The New Mafra skatepark in Portugal is almost ready

July 24 2022. FRESH Wasteland concrete in Mafra, Portugal. We reached out to João Sales of Wasteland Skateparks to find out more.  Introduce us to the park - tell us its name, where it is, what kind of park will it be (more street-oriented, just a bowl, a plaza...), its approximate dimensions, if it's already open to the public, that sort of stuff. The initial idea was to build a bowl in the Parque Desportivo Municipal de Mafra sports complex. The project was handed out to a random architect, but the measurements were all wrong and the plan was a bit of a mess. That's when we were contacted to do a budget for the project. We told the city hall that we know the local skater community well. Building a huge bowl in that area would be a mistake, because we have build a flow bowl nearby in Venda do Pinheiro. The boys in the area need some street obstacles there too. So, later the contractor asked us to build a different thing. We made a lot of different proposals and the city hall kept on shrinking the area, until they accepted the final project. There is still no date for the official opening, but it's going to be soon, somewhere in August! The concrete is ready, but the park around it still needs it final touches. So hold your horses for a couple more days. Is there any feature that you're particularly happy with, that came out really nice or is really fun to skate? We kind of feel sorry about the space and feel frustrated because all the decisions made did not evolve the skater community in the Mafra area. Anyway, we were able to turn a small park into a fun little set of good quality concrete.  Any dream trick or link you'd like to see go down in any of the park's features or areas? We hope to see happy faces at the park. Hopefully the park will provide an area were local kids can progress. That would be a "dream trick" for us. Visit Mafra Skatepark Visit Wasteland Skateparks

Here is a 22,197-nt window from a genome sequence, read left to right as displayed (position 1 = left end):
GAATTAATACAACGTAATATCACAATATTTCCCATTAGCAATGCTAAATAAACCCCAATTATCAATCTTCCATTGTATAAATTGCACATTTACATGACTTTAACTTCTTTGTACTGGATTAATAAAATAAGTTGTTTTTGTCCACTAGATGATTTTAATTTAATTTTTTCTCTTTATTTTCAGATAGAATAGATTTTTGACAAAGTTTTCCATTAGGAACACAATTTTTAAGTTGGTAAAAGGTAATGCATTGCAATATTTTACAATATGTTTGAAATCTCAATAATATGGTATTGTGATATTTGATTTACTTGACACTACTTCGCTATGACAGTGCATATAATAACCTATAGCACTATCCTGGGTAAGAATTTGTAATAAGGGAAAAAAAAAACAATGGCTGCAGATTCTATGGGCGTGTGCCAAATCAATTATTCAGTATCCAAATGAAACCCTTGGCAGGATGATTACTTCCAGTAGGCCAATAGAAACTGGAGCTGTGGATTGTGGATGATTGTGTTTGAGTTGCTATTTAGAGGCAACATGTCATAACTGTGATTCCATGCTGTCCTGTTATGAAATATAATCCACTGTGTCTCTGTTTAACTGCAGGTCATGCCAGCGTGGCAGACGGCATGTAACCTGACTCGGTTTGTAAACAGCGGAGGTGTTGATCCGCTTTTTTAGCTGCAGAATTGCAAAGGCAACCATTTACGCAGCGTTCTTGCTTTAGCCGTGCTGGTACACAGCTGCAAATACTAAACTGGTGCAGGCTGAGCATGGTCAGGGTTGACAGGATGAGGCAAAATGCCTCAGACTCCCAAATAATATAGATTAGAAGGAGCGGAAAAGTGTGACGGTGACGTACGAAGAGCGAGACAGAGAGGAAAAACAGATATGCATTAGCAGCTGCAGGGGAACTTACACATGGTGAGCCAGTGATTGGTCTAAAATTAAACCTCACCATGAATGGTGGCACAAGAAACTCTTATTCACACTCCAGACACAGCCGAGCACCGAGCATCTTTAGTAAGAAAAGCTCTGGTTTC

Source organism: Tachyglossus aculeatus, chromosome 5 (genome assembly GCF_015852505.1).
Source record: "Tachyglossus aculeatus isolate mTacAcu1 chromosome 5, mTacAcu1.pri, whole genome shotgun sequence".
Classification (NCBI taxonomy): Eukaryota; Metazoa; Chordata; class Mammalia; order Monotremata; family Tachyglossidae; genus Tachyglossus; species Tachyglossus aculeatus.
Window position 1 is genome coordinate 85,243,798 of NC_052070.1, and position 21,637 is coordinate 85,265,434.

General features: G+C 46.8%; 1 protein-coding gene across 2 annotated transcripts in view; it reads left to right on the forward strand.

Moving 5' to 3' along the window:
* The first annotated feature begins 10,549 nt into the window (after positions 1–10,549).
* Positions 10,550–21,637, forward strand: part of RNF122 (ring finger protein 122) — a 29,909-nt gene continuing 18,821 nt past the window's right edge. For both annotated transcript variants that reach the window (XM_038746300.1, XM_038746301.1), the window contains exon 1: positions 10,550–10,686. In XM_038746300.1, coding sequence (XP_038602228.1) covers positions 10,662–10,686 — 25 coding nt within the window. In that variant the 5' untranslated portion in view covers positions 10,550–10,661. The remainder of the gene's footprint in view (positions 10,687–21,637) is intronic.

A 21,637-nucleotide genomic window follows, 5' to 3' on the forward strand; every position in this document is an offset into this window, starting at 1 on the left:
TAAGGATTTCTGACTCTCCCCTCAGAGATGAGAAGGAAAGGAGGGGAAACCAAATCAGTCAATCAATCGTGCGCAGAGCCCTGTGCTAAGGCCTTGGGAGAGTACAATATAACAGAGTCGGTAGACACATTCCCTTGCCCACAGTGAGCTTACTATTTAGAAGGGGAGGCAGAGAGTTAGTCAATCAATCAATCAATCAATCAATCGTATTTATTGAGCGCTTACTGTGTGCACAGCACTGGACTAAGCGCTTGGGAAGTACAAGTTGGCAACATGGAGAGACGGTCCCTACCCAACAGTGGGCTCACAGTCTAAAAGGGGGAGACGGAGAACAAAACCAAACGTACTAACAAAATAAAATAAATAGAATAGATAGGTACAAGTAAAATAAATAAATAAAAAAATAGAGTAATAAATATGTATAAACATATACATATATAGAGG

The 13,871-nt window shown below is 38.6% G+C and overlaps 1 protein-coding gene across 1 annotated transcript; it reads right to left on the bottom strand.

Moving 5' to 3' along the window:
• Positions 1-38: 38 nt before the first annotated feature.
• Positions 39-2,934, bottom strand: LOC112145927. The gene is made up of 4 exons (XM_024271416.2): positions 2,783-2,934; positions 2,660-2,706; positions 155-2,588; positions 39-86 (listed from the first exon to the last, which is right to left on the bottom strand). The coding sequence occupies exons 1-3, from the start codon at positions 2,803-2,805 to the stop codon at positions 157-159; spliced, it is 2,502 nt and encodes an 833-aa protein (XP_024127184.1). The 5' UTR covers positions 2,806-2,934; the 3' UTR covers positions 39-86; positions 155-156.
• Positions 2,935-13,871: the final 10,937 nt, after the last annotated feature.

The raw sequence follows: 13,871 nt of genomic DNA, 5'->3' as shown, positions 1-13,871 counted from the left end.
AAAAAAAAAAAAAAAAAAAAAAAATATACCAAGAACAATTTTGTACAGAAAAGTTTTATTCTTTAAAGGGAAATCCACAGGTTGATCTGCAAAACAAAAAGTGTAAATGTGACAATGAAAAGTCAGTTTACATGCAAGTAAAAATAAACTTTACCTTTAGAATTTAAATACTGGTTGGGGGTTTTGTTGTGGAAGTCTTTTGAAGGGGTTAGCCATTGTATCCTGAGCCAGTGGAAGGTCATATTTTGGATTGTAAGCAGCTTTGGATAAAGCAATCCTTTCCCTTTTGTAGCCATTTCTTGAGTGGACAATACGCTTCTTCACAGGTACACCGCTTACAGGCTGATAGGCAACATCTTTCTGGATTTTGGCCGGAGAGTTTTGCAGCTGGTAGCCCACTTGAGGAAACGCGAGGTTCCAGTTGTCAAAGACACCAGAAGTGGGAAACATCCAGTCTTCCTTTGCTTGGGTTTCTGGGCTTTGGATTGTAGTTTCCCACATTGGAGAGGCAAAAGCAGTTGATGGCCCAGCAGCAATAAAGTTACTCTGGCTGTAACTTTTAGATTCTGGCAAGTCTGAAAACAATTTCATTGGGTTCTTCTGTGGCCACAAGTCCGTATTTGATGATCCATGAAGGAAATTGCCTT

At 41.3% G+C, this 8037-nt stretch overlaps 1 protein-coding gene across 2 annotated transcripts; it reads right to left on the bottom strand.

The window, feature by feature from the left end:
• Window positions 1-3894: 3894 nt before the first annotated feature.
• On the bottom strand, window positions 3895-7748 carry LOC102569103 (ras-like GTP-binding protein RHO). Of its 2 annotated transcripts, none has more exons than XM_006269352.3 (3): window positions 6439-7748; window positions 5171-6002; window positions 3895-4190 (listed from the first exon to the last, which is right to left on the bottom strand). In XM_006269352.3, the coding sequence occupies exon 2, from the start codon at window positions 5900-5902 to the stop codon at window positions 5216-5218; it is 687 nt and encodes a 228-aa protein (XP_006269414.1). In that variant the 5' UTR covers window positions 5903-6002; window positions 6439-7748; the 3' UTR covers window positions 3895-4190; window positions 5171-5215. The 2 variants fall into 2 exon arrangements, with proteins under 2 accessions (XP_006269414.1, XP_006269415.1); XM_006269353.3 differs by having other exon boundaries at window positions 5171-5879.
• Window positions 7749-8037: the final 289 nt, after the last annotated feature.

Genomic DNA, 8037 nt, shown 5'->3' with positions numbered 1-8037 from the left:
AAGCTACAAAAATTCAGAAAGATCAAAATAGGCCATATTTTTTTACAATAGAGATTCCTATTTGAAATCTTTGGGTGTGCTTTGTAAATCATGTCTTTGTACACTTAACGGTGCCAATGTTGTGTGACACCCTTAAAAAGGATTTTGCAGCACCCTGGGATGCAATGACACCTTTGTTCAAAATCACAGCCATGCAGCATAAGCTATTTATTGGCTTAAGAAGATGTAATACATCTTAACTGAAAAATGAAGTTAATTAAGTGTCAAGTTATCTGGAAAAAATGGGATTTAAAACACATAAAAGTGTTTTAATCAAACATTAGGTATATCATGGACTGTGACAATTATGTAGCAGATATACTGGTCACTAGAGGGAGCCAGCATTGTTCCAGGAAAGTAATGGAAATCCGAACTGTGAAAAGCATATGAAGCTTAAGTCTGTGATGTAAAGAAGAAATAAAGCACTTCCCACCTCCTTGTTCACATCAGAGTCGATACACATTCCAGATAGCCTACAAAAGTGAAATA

Read More

SIGN-UP FOR OUR NEWSLETTER

Join the Trucks and Fins community and receive exclusive news, giveaways, access to subscribers-only
-contests, discounts from our partners and much more directly from us!

Advertisment

Testimonials

Sponsored By

Cookie Policy

This website uses cookies or similar technologies, to enhance your browsing experience and provide personalized recommendations. By continuing to use our website, you agree to our Privacy Policy.